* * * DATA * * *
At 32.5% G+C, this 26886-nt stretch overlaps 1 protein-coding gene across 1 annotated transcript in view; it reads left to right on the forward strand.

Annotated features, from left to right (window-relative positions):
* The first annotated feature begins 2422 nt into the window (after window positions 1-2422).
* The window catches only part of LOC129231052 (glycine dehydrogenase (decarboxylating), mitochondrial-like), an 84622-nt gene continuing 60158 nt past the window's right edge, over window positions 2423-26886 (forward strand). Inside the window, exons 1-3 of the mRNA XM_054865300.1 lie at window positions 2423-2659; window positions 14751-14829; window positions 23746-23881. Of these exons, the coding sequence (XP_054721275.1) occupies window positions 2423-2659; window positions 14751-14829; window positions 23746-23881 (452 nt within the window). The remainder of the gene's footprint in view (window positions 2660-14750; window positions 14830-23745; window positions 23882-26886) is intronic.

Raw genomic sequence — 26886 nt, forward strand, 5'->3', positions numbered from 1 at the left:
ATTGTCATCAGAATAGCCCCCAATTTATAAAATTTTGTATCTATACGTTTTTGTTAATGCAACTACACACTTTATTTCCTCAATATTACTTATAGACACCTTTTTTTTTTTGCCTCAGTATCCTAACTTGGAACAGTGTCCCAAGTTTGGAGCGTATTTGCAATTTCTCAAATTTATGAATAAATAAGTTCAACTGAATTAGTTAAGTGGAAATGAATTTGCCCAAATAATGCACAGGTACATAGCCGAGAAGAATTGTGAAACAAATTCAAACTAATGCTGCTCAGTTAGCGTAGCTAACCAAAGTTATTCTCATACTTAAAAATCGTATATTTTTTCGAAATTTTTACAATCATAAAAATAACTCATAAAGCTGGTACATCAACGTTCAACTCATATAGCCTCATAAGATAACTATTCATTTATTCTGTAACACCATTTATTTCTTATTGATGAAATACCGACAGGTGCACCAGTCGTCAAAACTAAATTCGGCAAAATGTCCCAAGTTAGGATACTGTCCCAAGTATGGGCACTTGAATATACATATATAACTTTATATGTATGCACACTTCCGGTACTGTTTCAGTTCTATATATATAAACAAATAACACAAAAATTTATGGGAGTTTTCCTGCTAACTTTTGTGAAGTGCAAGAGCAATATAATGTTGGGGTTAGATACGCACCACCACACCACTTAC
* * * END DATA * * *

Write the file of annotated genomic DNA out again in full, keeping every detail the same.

At 32.5% G+C, this 26886-nt stretch overlaps 1 protein-coding gene across 1 annotated transcript in view; it reads left to right on the forward strand.

Annotated features, from left to right (window-relative positions):
* The first annotated feature begins 2422 nt into the window (after window positions 1-2422).
* The window catches only part of LOC129231052 (glycine dehydrogenase (decarboxylating), mitochondrial-like), an 84622-nt gene continuing 60158 nt past the window's right edge, over window positions 2423-26886 (forward strand). Inside the window, exons 1-3 of the mRNA XM_054865300.1 lie at window positions 2423-2659; window positions 14751-14829; window positions 23746-23881. Of these exons, the coding sequence (XP_054721275.1) occupies window positions 2423-2659; window positions 14751-14829; window positions 23746-23881 (452 nt within the window). The remainder of the gene's footprint in view (window positions 2660-14750; window positions 14830-23745; window positions 23882-26886) is intronic.

Raw genomic sequence — 26886 nt, forward strand, 5'->3', positions numbered from 1 at the left:
ATTGTCATCAGAATAGCCCCCAATTTATAAAATTTTGTATCTATACGTTTTTGTTAATGCAACTACACACTTTATTTCCTCAATATTACTTATAGACACCTTTTTTTTTTTGCCTCAGTATCCTAACTTGGAACAGTGTCCCAAGTTTGGAGCGTATTTGCAATTTCTCAAATTTATGAATAAATAAGTTCAACTGAATTAGTTAAGTGGAAATGAATTTGCCCAAATAATGCACAGGTACATAGCCGAGAAGAATTGTGAAACAAATTCAAACTAATGCTGCTCAGTTAGCGTAGCTAACCAAAGTTATTCTCATACTTAAAAATCGTATATTTTTTCGAAATTTTTACAATCATAAAAATAACTCATAAAGCTGGTACATCAACGTTCAACTCATATAGCCTCATAAGATAACTATTCATTTATTCTGTAACACCATTTATTTCTTATTGATGAAATACCGACAGGTGCACCAGTCGTCAAAACTAAATTCGGCAAAATGTCCCAAGTTAGGATACTGTCCCAAGTATGGGCACTTGAATATACATATATAACTTTATATGTATGCACACTTCCGGTACTGTTTCAGTTCTATATATATAAACAAATAACACAAAAATTTATGGGAGTTTTCCTGCTAACTTTTGTGAAGTGCAAGAGCAATATAATGTTGGGGTTAGATACGCACCACCACACCACTTAC